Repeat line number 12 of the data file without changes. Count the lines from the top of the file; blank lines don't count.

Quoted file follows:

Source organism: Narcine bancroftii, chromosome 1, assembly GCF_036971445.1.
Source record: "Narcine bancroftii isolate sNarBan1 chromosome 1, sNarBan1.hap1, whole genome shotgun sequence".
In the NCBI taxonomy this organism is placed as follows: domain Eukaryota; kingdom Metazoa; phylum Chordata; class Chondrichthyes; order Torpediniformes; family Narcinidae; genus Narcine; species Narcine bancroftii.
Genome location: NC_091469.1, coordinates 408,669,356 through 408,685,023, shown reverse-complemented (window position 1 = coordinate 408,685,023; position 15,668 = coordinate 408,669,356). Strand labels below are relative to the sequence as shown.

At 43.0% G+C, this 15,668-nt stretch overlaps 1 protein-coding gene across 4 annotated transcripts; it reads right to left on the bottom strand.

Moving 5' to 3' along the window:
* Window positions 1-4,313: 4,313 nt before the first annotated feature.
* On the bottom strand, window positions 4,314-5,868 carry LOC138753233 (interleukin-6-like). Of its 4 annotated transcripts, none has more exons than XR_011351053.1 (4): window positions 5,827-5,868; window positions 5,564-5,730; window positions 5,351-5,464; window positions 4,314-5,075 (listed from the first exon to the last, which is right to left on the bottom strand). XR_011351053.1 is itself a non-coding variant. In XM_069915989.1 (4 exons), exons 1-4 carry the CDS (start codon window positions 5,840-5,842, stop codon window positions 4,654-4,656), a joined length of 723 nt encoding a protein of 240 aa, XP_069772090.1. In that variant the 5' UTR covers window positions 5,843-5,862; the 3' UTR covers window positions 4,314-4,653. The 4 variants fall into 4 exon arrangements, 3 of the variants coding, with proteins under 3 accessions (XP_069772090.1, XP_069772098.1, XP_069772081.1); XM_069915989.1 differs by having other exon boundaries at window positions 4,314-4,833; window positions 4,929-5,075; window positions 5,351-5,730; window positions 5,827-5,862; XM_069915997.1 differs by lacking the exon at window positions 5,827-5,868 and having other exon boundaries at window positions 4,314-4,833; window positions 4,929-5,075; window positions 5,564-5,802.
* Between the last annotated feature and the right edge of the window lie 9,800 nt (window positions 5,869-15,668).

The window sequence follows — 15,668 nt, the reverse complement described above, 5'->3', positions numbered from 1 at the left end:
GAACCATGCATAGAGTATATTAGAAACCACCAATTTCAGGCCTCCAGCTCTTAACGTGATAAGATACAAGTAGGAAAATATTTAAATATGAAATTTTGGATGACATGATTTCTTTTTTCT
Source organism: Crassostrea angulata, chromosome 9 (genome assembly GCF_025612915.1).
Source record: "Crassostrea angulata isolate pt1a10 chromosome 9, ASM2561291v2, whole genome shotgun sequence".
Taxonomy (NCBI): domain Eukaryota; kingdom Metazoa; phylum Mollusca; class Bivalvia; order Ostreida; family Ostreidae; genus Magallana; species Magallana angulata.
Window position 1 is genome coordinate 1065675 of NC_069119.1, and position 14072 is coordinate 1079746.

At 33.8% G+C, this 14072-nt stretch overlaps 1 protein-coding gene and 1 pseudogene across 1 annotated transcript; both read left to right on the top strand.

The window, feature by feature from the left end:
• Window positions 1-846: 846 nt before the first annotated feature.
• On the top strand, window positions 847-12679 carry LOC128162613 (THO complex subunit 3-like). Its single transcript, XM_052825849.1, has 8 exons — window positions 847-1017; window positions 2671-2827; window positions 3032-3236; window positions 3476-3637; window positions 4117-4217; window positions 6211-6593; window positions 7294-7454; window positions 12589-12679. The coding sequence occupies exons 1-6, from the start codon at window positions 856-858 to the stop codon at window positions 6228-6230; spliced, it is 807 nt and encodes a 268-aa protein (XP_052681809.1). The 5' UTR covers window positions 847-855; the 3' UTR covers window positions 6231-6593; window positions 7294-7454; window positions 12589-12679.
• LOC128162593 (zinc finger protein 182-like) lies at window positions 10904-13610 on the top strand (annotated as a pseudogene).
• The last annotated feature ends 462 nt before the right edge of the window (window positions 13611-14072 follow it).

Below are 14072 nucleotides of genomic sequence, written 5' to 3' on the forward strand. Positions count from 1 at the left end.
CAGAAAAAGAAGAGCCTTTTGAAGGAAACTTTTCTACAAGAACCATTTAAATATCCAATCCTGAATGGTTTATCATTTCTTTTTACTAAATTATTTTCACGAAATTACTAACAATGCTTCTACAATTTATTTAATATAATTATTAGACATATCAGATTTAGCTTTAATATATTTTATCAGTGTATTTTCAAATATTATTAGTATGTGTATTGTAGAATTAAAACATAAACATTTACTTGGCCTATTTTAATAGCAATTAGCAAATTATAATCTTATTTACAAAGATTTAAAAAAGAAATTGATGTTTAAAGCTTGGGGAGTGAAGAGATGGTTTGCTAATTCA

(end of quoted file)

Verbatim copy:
Source organism: Crassostrea angulata, chromosome 9 (genome assembly GCF_025612915.1).